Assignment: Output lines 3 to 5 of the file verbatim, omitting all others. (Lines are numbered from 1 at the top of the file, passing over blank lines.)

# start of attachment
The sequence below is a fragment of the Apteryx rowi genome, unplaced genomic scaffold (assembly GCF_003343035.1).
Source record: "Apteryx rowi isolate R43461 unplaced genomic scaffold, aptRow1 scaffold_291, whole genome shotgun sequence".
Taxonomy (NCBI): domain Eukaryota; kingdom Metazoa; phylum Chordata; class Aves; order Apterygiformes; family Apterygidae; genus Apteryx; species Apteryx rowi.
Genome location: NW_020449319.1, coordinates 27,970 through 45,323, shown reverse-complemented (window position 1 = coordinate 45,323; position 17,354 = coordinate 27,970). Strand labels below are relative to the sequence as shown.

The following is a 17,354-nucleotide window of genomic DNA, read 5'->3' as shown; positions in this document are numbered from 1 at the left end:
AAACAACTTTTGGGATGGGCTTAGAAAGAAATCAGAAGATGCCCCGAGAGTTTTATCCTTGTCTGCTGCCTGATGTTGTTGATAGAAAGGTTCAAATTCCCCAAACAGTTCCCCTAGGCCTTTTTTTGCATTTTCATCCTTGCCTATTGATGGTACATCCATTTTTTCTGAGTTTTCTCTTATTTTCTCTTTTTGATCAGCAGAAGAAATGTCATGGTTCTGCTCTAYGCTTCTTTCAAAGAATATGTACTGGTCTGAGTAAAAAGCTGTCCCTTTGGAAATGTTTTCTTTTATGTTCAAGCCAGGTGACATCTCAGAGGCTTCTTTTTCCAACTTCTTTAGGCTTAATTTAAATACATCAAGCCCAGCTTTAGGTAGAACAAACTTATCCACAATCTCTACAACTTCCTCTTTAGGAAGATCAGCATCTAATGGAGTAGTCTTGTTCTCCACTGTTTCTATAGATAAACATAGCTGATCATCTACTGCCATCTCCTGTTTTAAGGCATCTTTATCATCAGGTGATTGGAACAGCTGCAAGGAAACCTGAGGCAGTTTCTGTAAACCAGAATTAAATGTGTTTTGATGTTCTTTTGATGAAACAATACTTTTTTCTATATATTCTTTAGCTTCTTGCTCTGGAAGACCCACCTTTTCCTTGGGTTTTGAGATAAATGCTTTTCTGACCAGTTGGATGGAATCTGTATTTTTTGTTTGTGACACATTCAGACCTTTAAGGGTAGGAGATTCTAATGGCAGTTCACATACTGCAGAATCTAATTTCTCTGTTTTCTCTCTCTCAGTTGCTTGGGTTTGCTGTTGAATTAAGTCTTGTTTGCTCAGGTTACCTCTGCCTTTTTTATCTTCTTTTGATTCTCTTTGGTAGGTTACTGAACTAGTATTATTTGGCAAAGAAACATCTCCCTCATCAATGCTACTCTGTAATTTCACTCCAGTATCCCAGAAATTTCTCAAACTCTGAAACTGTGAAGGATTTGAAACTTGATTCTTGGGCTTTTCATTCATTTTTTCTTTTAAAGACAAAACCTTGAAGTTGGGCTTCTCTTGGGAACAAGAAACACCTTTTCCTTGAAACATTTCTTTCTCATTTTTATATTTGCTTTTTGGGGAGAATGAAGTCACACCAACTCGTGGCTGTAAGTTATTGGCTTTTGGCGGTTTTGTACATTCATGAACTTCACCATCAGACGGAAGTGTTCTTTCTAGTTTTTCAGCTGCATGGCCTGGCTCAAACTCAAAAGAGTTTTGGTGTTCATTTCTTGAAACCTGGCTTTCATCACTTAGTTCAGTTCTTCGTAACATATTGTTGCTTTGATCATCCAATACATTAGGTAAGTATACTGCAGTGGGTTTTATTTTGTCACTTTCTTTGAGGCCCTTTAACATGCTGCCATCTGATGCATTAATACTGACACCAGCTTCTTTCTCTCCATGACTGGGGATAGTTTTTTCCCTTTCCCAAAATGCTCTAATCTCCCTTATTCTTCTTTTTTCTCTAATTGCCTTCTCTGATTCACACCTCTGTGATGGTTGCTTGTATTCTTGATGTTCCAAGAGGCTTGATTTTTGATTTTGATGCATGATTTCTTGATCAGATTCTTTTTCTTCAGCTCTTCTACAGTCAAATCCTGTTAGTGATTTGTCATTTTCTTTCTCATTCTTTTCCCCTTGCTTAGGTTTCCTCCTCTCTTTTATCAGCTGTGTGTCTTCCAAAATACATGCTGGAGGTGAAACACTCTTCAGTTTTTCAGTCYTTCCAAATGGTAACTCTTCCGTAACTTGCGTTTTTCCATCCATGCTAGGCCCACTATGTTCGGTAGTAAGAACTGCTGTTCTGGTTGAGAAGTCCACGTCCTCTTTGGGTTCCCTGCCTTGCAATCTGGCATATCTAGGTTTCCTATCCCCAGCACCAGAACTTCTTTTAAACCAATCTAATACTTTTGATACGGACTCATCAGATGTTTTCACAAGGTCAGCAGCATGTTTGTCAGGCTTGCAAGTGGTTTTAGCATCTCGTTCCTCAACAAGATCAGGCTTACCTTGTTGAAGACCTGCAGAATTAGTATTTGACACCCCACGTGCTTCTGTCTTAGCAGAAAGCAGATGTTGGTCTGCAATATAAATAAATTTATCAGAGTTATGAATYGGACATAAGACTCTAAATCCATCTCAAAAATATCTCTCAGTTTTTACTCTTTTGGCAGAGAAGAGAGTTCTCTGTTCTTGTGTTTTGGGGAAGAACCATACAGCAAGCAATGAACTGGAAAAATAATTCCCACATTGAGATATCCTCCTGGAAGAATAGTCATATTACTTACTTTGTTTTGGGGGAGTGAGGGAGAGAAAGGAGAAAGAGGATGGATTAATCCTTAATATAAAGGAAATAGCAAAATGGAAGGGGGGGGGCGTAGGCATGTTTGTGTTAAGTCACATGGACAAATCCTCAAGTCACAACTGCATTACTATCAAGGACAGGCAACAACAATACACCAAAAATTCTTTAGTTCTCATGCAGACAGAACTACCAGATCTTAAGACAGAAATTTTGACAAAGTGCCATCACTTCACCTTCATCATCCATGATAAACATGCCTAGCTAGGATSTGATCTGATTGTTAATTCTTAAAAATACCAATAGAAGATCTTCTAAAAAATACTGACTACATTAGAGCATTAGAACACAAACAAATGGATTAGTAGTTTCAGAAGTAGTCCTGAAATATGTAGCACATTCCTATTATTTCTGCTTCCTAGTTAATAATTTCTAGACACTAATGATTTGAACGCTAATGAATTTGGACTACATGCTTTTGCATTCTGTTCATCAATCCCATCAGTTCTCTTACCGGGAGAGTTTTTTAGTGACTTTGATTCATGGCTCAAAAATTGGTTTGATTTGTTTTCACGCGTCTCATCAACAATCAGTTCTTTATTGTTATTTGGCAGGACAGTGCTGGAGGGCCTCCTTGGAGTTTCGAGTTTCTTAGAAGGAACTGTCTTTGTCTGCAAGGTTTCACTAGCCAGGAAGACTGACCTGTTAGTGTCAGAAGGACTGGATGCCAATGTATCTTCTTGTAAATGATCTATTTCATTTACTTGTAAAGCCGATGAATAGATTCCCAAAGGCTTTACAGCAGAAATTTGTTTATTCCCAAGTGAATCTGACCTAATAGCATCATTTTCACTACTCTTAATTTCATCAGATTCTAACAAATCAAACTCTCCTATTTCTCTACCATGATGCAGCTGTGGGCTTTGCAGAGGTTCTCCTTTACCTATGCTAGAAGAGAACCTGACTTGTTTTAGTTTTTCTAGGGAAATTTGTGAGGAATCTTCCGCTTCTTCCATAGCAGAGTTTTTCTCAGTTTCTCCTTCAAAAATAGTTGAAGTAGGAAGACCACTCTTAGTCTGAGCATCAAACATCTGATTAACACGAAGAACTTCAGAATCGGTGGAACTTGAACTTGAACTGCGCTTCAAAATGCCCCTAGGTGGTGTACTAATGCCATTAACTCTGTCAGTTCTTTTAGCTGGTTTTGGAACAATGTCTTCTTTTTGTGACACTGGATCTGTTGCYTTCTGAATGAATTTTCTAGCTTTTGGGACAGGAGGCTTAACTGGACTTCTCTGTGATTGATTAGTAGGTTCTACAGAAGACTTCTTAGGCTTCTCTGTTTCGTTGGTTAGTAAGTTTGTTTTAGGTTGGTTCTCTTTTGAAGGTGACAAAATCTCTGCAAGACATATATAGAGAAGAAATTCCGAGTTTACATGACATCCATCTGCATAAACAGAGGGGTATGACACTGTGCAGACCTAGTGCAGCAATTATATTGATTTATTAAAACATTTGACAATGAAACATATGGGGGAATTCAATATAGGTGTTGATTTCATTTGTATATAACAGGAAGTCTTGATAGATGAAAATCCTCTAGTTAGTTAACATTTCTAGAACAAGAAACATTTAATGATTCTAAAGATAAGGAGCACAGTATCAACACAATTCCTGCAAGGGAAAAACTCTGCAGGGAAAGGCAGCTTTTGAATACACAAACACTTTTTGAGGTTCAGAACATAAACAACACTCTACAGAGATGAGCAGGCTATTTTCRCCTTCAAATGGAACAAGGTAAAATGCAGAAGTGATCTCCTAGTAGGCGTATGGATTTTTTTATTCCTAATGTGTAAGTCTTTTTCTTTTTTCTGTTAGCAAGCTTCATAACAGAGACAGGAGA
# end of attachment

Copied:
Taxonomy (NCBI): domain Eukaryota; kingdom Metazoa; phylum Chordata; class Aves; order Apterygiformes; family Apterygidae; genus Apteryx; species Apteryx rowi.
Genome location: NW_020449319.1, coordinates 27,970 through 45,323, shown reverse-complemented (window position 1 = coordinate 45,323; position 17,354 = coordinate 27,970). Strand labels below are relative to the sequence as shown.

The following is a 17,354-nucleotide window of genomic DNA, read 5'->3' as shown; positions in this document are numbered from 1 at the left end: